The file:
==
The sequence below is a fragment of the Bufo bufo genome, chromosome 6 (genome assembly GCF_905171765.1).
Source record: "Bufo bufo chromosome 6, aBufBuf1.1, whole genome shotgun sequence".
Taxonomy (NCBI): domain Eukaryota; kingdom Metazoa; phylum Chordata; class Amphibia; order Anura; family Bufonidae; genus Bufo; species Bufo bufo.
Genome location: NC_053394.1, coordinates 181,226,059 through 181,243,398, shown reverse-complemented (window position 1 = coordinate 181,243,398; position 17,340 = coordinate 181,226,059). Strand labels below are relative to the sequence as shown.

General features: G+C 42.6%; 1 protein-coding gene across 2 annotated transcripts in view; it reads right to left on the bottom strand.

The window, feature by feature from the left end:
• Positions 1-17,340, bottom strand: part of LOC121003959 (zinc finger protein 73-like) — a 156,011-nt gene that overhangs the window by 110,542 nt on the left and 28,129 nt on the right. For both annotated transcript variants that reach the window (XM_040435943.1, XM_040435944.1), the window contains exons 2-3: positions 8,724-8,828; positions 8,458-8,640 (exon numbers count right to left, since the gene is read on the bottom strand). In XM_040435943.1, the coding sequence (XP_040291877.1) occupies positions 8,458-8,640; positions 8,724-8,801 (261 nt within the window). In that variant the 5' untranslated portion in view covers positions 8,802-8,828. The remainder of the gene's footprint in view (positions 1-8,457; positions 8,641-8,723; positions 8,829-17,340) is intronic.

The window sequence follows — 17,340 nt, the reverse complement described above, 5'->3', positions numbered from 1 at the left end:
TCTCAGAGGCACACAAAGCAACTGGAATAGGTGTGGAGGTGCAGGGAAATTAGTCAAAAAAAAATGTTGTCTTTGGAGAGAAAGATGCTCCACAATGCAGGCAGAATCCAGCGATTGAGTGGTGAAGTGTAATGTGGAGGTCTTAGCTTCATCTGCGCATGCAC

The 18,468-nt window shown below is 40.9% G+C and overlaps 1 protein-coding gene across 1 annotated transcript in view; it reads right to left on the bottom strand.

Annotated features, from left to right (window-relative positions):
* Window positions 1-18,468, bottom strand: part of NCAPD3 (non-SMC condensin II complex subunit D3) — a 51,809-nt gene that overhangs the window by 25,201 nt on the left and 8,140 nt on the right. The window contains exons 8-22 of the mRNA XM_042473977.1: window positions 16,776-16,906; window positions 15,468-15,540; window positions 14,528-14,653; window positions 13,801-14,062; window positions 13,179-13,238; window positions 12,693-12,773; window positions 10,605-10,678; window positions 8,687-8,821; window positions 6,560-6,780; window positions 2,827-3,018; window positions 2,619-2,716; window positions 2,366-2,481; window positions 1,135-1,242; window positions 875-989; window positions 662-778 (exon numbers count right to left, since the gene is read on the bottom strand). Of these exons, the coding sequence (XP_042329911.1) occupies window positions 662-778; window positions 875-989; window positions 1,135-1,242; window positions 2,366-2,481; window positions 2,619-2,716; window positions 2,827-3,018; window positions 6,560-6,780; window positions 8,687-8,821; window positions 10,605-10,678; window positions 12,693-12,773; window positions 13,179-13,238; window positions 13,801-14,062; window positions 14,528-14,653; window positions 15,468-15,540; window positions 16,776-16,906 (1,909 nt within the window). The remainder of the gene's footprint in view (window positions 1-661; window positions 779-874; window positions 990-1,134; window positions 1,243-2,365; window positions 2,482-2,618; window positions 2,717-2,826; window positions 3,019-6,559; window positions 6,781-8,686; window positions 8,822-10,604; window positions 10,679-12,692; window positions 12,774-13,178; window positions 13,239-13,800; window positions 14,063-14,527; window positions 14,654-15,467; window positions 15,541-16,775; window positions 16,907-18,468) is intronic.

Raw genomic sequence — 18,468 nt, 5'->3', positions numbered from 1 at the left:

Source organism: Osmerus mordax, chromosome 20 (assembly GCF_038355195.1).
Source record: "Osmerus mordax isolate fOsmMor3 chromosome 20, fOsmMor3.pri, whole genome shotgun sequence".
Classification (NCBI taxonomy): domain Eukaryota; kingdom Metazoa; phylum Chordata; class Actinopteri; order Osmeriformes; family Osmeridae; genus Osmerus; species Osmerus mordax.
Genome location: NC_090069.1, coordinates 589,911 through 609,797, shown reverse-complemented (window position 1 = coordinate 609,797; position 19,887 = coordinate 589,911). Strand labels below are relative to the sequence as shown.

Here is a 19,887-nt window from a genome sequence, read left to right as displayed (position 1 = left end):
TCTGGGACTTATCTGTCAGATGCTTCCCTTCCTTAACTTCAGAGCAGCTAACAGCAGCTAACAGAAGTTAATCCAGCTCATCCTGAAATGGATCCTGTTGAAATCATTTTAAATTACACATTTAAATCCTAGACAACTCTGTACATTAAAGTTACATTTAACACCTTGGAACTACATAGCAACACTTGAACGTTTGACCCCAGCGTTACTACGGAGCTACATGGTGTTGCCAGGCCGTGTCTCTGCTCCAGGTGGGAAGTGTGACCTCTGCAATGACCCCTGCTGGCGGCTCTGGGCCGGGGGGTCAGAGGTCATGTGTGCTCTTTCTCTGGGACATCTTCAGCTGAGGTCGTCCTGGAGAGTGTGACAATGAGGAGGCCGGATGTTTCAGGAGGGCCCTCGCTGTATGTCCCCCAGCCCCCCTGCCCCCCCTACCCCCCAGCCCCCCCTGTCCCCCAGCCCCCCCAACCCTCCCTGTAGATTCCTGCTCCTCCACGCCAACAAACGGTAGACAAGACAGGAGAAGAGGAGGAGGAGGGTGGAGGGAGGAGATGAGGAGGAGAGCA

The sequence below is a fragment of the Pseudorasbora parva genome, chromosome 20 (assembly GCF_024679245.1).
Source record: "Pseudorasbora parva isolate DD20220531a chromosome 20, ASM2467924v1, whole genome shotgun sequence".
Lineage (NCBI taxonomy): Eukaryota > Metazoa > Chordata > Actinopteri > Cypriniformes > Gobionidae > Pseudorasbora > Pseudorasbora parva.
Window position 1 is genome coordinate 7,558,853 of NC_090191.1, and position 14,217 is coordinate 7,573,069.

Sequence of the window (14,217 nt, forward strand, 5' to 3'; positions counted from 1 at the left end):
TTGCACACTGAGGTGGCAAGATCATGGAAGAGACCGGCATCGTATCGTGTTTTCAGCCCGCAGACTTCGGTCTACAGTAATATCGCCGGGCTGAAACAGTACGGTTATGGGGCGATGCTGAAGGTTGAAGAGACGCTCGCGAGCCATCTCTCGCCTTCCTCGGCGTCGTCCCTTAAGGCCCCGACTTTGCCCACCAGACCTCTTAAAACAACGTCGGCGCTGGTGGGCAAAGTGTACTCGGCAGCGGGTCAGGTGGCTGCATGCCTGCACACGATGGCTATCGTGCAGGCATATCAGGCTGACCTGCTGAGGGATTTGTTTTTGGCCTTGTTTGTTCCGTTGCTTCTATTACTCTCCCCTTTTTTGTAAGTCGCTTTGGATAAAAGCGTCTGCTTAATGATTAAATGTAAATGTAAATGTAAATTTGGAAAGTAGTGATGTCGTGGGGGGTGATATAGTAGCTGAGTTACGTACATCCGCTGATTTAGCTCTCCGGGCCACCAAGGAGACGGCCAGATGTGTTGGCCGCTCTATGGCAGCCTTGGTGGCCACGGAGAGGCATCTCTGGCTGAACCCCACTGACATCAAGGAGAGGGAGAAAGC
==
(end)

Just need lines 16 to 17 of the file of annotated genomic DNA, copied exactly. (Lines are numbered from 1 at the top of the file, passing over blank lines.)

Classification (NCBI taxonomy): domain Eukaryota; kingdom Metazoa; phylum Chordata; class Actinopteri; order Osmeriformes; family Osmeridae; genus Osmerus; species Osmerus mordax.
Genome location: NC_090069.1, coordinates 589,911 through 609,797, shown reverse-complemented (window position 1 = coordinate 609,797; position 19,887 = coordinate 589,911). Strand labels below are relative to the sequence as shown.